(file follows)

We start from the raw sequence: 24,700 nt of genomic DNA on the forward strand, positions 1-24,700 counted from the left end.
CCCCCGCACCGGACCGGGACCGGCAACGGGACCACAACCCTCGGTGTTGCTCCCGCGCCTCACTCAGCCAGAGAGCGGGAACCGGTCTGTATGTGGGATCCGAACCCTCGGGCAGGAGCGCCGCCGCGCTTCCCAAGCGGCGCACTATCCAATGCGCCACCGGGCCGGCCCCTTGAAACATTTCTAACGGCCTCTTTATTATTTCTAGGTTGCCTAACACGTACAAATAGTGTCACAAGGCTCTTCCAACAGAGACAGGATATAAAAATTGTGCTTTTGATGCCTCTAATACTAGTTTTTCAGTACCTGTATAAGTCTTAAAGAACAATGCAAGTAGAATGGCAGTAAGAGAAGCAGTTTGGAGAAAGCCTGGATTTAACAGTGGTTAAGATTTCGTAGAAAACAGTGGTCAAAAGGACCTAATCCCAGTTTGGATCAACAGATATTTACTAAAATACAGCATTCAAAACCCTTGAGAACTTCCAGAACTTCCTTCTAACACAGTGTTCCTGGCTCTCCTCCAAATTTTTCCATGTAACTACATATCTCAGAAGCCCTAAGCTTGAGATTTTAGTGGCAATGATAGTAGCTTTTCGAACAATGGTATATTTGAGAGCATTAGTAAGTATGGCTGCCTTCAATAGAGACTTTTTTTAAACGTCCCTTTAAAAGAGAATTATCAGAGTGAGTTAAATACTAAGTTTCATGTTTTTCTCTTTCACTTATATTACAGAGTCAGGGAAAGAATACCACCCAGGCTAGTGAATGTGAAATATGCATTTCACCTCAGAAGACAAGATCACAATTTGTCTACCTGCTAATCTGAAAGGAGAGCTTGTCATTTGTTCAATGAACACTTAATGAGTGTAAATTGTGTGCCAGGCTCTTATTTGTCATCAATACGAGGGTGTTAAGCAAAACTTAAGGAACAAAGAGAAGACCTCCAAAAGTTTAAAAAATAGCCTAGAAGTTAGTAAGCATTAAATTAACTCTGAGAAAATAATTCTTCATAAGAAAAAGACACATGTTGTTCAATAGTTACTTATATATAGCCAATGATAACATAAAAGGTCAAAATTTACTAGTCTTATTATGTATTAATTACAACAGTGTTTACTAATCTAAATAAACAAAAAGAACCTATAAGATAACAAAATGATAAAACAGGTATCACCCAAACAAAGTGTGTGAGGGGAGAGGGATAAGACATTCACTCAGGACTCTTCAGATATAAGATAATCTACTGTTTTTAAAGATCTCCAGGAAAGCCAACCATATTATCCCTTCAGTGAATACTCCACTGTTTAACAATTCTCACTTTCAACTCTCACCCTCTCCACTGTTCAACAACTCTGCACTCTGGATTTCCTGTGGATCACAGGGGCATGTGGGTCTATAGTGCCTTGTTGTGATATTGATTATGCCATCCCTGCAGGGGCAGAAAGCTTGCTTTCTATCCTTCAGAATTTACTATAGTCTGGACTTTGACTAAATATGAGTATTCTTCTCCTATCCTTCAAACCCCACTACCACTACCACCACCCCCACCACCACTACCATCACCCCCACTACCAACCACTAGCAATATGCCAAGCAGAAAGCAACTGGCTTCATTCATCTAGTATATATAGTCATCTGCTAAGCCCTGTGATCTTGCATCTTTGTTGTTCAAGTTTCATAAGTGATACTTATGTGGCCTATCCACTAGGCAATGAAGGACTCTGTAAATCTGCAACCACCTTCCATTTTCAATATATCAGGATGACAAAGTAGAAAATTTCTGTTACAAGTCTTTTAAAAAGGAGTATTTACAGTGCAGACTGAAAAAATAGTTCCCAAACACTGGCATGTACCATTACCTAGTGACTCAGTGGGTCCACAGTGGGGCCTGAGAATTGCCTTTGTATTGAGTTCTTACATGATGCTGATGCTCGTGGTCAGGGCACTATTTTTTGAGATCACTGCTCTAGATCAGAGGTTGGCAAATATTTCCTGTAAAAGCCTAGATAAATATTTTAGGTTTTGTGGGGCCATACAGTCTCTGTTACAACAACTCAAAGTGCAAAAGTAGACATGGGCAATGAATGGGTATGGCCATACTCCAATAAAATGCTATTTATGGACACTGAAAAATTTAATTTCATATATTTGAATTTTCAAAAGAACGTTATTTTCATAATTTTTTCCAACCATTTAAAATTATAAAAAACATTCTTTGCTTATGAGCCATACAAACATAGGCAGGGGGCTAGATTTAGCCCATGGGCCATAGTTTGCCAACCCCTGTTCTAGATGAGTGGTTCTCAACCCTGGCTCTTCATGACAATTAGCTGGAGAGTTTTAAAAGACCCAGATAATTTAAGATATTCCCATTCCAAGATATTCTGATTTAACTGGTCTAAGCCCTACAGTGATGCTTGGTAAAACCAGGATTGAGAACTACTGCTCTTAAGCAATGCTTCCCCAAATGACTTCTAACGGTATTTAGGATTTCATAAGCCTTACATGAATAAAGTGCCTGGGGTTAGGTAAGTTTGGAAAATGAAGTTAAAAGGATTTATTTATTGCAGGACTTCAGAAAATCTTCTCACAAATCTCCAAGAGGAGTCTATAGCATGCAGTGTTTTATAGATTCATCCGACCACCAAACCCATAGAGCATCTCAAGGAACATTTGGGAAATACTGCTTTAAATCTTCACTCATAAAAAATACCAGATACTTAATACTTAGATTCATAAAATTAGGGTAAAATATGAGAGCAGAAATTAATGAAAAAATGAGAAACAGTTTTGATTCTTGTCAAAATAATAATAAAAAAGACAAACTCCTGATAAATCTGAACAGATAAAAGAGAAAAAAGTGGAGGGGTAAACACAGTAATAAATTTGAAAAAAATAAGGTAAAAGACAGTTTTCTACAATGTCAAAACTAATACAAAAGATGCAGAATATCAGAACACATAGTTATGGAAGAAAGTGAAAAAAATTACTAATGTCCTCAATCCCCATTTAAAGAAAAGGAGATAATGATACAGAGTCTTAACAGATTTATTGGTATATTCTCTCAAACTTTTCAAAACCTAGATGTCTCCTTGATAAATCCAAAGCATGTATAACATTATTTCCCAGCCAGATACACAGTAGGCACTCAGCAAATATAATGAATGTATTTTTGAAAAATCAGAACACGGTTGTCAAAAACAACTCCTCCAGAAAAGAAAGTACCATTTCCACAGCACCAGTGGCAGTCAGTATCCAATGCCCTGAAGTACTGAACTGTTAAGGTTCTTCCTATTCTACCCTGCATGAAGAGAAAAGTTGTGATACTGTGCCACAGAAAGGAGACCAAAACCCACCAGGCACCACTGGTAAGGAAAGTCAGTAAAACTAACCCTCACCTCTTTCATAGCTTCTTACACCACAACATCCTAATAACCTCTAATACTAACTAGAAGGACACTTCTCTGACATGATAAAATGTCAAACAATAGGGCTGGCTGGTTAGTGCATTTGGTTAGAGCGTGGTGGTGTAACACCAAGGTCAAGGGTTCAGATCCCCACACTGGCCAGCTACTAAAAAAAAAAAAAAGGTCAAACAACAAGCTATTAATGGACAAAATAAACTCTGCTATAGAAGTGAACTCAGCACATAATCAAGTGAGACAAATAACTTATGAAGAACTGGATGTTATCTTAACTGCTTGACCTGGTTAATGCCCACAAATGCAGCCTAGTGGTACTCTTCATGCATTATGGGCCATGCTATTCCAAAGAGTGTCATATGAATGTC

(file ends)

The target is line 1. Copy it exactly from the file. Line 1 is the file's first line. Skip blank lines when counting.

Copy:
We start from the raw sequence: 24,700 nt of genomic DNA on the forward strand, positions 1-24,700 counted from the left end.